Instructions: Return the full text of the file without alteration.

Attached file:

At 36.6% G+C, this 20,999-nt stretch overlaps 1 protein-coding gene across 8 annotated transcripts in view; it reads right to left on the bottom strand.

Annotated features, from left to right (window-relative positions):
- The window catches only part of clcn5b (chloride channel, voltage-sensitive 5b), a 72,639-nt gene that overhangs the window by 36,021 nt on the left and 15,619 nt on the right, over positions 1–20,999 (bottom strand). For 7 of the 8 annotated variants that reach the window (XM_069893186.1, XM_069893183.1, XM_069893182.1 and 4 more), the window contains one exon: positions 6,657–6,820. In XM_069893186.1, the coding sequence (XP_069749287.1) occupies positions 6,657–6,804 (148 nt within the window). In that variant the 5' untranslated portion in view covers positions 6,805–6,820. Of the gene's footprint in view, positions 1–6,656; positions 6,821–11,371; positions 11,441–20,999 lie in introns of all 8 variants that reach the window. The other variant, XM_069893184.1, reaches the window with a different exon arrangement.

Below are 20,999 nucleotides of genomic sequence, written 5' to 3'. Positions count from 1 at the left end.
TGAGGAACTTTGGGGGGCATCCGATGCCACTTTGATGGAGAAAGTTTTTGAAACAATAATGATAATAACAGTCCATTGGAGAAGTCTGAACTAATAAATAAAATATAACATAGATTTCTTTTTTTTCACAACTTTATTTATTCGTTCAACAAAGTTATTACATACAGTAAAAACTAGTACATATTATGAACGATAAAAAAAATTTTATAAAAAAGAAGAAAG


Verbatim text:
At 36.6% G+C, this 20,999-nt stretch overlaps 1 protein-coding gene across 8 annotated transcripts in view; it reads right to left on the bottom strand.

Annotated features, from left to right (window-relative positions):
- The window catches only part of clcn5b (chloride channel, voltage-sensitive 5b), a 72,639-nt gene that overhangs the window by 36,021 nt on the left and 15,619 nt on the right, over positions 1–20,999 (bottom strand). For 7 of the 8 annotated variants that reach the window (XM_069893186.1, XM_069893183.1, XM_069893182.1 and 4 more), the window contains one exon: positions 6,657–6,820. In XM_069893186.1, the coding sequence (XP_069749287.1) occupies positions 6,657–6,804 (148 nt within the window). In that variant the 5' untranslated portion in view covers positions 6,805–6,820. Of the gene's footprint in view, positions 1–6,656; positions 6,821–11,371; positions 11,441–20,999 lie in introns of all 8 variants that reach the window. The other variant, XM_069893184.1, reaches the window with a different exon arrangement.

Below are 20,999 nucleotides of genomic sequence, written 5' to 3'. Positions count from 1 at the left end.
TGAGGAACTTTGGGGGGCATCCGATGCCACTTTGATGGAGAAAGTTTTTGAAACAATAATGATAATAACAGTCCATTGGAGAAGTCTGAACTAATAAATAAAATATAACATAGATTTCTTTTTTTTCACAACTTTATTTATTCGTTCAACAAAGTTATTACATACAGTAAAAACTAGTACATATTATGAACGATAAAAAAAATTTTATAAAAAAGAAGAAAG